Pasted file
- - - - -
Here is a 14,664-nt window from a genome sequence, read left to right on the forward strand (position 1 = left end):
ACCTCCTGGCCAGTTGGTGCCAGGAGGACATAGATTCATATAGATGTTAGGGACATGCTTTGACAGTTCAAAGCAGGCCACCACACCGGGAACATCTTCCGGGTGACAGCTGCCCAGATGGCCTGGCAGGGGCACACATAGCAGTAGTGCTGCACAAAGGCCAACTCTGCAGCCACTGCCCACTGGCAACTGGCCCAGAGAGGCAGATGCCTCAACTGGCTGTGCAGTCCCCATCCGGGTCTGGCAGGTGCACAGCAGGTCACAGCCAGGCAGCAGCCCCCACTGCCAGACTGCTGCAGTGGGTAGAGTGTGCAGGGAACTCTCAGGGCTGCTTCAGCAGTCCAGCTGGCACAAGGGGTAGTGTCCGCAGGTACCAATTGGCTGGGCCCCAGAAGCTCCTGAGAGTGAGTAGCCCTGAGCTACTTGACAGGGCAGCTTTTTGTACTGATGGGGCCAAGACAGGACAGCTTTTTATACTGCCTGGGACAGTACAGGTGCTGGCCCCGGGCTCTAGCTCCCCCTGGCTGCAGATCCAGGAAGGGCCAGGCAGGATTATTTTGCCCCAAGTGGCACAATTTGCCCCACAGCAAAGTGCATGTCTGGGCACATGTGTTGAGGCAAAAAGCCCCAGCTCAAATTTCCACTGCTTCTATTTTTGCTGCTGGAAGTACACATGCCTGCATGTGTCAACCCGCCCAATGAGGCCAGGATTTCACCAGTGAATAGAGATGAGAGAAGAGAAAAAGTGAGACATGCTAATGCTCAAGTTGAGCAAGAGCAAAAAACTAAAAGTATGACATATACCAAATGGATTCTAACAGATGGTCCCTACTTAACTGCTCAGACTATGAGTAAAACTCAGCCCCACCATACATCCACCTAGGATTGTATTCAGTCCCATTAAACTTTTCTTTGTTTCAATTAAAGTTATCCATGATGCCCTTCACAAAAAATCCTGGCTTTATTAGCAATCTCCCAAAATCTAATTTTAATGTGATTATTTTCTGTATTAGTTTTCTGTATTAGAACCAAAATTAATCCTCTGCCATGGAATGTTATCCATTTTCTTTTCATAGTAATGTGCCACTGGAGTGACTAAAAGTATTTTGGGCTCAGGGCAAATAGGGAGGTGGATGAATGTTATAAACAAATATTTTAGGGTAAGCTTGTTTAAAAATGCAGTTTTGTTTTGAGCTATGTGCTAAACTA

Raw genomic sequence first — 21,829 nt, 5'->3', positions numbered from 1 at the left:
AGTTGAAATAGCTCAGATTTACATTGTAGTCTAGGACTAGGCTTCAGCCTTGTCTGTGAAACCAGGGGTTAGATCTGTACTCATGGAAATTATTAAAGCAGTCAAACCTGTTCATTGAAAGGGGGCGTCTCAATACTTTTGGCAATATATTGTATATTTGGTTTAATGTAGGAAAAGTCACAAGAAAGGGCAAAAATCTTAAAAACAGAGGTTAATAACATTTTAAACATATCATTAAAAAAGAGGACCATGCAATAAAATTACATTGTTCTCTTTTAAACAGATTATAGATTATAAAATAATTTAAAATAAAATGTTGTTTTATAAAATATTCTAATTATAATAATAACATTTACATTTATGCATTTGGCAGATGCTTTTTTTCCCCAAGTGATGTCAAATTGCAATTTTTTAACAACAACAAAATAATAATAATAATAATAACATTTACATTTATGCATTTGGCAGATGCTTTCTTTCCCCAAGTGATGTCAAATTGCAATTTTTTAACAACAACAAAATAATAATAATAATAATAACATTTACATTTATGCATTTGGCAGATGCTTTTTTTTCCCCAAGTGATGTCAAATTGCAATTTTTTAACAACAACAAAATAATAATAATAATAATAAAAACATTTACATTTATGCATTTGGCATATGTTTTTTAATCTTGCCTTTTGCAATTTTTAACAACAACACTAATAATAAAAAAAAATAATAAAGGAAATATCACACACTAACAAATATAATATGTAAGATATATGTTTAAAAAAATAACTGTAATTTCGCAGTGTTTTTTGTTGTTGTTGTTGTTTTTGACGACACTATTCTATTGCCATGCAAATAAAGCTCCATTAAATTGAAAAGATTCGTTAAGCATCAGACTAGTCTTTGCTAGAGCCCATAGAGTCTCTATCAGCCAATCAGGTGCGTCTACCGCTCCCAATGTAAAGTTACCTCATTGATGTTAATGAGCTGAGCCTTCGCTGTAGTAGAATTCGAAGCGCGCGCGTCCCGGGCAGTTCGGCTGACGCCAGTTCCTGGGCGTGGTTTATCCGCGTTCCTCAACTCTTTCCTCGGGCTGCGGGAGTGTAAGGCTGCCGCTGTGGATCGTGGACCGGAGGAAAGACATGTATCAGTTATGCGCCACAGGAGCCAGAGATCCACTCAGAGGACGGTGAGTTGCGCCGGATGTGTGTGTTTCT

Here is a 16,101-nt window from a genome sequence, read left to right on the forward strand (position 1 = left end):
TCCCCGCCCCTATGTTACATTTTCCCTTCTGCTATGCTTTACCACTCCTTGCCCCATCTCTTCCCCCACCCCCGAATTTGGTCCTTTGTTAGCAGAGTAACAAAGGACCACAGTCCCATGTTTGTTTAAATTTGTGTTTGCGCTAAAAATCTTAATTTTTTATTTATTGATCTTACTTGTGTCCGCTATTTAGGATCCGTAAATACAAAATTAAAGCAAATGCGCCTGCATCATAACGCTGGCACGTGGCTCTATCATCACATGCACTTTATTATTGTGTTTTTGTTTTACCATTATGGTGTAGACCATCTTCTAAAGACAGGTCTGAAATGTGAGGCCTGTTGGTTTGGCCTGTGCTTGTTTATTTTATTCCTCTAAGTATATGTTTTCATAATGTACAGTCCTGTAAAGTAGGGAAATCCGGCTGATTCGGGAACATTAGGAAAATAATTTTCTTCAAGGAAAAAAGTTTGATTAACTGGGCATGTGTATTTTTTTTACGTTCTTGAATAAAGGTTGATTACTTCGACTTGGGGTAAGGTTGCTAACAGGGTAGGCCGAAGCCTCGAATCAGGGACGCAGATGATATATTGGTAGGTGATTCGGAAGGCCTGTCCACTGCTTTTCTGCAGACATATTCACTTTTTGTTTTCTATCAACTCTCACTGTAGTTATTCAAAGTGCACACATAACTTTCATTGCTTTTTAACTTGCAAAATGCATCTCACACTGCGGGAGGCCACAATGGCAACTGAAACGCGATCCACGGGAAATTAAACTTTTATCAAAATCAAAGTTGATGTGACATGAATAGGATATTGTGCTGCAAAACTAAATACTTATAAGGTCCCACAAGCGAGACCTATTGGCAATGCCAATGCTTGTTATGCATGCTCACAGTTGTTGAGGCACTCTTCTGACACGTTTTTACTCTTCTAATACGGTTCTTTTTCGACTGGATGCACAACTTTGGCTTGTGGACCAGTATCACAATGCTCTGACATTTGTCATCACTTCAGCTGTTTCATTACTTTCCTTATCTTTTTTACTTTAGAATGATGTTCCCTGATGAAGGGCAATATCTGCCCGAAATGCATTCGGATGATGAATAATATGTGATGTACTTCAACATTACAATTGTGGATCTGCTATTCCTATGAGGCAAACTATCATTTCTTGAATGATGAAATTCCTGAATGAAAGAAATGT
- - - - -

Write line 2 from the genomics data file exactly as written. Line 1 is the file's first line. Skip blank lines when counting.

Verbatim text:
ACCTCCTGGCCAGTTGGTGCCAGGAGGACATAGATTCATATAGATGTTAGGGACATGCTTTGACAGTTCAAAGCAGGCCACCACACCGGGAACATCTTCCGGGTGACAGCTGCCCAGATGGCCTGGCAGGGGCACACATAGCAGTAGTGCTGCACAAAGGCCAACTCTGCAGCCACTGCCCACTGGCAACTGGCCCAGAGAGGCAGATGCCTCAACTGGCTGTGCAGTCCCCATCCGGGTCTGGCAGGTGCACAGCAGGTCACAGCCAGGCAGCAGCCCCCACTGCCAGACTGCTGCAGTGGGTAGAGTGTGCAGGGAACTCTCAGGGCTGCTTCAGCAGTCCAGCTGGCACAAGGGGTAGTGTCCGCAGGTACCAATTGGCTGGGCCCCAGAAGCTCCTGAGAGTGAGTAGCCCTGAGCTACTTGACAGGGCAGCTTTTTGTACTGATGGGGCCAAGACAGGACAGCTTTTTATACTGCCTGGGACAGTACAGGTGCTGGCCCCGGGCTCTAGCTCCCCCTGGCTGCAGATCCAGGAAGGGCCAGGCAGGATTATTTTGCCCCAAGTGGCACAATTTGCCCCACAGCAAAGTGCATGTCTGGGCACATGTGTTGAGGCAAAAAGCCCCAGCTCAAATTTCCACTGCTTCTATTTTTGCTGCTGGAAGTACACATGCCTGCATGTGTCAACCCGCCCAATGAGGCCAGGATTTCACCAGTGAATAGAGATGAGAGAAGAGAAAAAGTGAGACATGCTAATGCTCAAGTTGAGCAAGAGCAAAAAACTAAAAGTATGACATATACCAAATGGATTCTAACAGATGGTCCCTACTTAACTGCTCAGACTATGAGTAAAACTCAGCCCCACCATACATCCACCTAGGATTGTATTCAGTCCCATTAAACTTTTCTTTGTTTCAATTAAAGTTATCCATGATGCCCTTCACAAAAAATCCTGGCTTTATTAGCAATCTCCCAAAATCTAATTTTAATGTGATTATTTTCTGTATTAGTTTTCTGTATTAGAACCAAAATTAATCCTCTGCCATGGAATGTTATCCATTTTCTTTTCATAGTAATGTGCCACTGGAGTGACTAAAAGTATTTTGGGCTCAGGGCAAATAGGGAGGTGGATGAATGTTATAAACAAATATTTTAGGGTAAGCTTGTTTAAAAATGCAGTTTTGTTTTGAGCTATGTGCTAAACTA